• Boys aged 9 to 13 years eat 5 to 9 oz of grains per day
  • Boys aged 14 to 18 years eat 6 to 10 oz of grains per day
  • Women aged 31 and up eat 5 to 7 oz of grains per day
  • Men aged 19 to 30 years eat 8 to 10 oz of grains per day
  • Men aged 31 to 59 eat 7 to 10 oz of grains per day
  • Men aged 60 and up eat 6 to 9 oz of grains per day

While Americans generally eat enough grain products, many people don’t receive enough whole grains in their diet. While the figures above are recommendations for grains in general, MyPlate recommends that half of your total grain intake each day should consist of whole grains. [1]

Foods high in whole grains

To reap the nutritional benefits of whole grains, you can enjoy a much more versatile diet than the standard whole wheat toast. In fact, you can find whole grains in popcorn, whole wheat bread, bulgur, brown rice, and oatmeal. [1]

Additionally, you can add more whole grains to your diet by incorporating oat, corn, and barley products such as:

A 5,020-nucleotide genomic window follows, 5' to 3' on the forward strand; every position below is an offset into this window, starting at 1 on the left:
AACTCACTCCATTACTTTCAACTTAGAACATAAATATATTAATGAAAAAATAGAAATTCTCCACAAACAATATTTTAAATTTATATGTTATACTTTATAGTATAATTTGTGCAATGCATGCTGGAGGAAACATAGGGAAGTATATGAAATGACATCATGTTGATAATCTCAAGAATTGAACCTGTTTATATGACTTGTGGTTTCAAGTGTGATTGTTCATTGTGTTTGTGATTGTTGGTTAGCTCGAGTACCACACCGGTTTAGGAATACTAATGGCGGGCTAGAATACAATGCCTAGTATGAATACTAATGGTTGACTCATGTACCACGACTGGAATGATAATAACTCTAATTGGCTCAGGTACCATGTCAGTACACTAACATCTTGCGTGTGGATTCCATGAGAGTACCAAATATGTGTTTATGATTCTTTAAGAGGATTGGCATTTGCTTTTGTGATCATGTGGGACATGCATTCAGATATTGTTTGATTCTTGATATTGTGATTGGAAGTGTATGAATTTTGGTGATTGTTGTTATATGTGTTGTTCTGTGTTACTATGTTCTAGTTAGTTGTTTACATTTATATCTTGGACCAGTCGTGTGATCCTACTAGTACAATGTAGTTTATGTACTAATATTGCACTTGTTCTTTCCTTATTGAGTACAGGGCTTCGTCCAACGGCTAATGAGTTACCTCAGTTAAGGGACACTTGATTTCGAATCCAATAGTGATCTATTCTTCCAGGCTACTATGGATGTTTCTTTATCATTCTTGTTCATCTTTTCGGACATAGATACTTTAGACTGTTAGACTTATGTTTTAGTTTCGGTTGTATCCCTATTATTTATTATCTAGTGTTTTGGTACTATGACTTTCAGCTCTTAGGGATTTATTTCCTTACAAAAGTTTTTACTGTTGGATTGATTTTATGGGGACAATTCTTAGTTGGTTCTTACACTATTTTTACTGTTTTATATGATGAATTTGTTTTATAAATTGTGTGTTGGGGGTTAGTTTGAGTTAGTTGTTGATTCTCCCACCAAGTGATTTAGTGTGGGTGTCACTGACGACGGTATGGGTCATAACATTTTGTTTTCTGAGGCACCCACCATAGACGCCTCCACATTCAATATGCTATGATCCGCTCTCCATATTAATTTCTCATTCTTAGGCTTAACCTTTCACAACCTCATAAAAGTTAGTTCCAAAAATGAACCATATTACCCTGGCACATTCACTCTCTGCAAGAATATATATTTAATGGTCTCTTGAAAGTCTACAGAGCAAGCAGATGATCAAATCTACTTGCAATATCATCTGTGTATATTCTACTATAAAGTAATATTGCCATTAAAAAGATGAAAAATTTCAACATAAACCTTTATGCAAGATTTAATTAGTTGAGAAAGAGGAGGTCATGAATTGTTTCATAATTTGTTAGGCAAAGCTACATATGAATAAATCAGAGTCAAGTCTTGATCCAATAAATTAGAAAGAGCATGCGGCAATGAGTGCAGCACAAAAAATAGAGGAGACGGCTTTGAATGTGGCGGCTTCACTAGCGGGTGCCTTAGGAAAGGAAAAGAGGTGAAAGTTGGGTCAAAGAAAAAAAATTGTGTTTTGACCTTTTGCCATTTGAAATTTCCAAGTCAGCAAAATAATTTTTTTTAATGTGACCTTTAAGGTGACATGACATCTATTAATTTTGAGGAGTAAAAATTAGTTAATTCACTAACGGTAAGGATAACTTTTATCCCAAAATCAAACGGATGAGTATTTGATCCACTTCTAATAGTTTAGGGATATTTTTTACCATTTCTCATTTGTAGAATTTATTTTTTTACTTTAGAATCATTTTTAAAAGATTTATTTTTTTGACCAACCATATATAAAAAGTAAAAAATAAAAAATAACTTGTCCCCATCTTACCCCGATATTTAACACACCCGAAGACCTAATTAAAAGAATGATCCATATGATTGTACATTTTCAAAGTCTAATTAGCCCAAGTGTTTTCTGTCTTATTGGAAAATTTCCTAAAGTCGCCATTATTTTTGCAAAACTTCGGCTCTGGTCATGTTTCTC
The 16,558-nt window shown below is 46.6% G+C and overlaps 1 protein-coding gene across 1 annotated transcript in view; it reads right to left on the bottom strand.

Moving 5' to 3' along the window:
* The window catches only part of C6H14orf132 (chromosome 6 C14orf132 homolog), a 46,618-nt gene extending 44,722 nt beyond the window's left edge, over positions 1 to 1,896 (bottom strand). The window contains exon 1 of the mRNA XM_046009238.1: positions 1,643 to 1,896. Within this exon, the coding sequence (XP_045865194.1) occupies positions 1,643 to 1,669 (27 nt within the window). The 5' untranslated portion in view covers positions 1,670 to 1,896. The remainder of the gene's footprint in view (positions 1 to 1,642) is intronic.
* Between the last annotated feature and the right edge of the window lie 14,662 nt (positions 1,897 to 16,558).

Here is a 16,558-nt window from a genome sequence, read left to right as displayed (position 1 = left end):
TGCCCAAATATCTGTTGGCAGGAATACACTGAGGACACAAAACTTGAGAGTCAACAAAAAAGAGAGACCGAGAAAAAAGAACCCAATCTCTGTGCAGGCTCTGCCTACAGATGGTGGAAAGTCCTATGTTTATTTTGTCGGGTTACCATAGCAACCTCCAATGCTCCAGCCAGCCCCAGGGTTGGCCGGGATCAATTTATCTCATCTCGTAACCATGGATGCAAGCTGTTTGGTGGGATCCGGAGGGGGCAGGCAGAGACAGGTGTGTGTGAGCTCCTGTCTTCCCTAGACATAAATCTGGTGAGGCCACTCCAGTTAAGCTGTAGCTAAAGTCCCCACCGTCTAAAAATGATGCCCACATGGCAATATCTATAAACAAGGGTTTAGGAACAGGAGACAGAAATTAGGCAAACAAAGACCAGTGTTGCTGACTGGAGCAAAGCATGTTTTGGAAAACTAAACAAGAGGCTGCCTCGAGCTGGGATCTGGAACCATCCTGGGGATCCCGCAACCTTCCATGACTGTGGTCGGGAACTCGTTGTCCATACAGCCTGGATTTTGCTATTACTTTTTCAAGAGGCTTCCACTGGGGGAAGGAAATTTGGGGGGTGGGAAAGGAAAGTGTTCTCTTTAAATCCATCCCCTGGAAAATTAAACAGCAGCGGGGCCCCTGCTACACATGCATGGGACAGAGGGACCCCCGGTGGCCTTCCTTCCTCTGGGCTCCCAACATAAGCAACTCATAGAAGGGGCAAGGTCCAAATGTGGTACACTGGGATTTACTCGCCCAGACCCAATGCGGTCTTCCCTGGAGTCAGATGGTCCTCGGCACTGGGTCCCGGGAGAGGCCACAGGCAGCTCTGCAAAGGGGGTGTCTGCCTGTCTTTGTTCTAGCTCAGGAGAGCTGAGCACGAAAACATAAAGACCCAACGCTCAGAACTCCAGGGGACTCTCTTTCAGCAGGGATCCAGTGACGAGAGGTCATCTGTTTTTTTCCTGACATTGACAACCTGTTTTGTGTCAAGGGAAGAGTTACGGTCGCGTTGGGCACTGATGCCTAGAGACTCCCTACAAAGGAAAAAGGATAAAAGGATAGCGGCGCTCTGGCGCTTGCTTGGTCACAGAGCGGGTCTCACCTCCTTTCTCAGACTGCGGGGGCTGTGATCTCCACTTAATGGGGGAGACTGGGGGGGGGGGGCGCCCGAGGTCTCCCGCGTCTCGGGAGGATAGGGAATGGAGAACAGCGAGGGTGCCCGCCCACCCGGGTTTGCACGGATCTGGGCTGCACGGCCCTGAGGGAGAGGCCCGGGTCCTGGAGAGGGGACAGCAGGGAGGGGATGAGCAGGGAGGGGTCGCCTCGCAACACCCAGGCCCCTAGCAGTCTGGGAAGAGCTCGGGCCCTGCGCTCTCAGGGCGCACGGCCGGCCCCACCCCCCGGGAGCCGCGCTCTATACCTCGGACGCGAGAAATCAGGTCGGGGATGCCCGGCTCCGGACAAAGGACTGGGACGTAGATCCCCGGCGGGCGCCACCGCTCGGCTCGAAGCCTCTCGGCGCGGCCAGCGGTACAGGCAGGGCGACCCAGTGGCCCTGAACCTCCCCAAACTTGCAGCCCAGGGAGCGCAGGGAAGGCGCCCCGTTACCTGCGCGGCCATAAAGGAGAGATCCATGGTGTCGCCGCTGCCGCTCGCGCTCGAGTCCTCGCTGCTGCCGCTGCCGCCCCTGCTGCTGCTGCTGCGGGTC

• Breakfast cereals
  • Granola bars
  • Non-potato chips
  • Crackers
  • Corn tortillas

As the US becomes more aware of the health benefits of whole grains, food manufacturers are including more whole grains in their recipes to stay competitive on the shelves—so keep an eye out the next time you’re at the grocery store for your next serving of whole grains.

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What is a refined grain?

While whole grains feature all three parts of the grain—the bran, endosperm, and germ—refined grains typically contain just the endosperm. [1]

Most manufacturers use a process called milling to break grains down into their component parts, separating the endosperm from the other two components.

Benefits of refined grains

The process of separating out the endosperm part of the grain to produce the final food product has two primary benefits: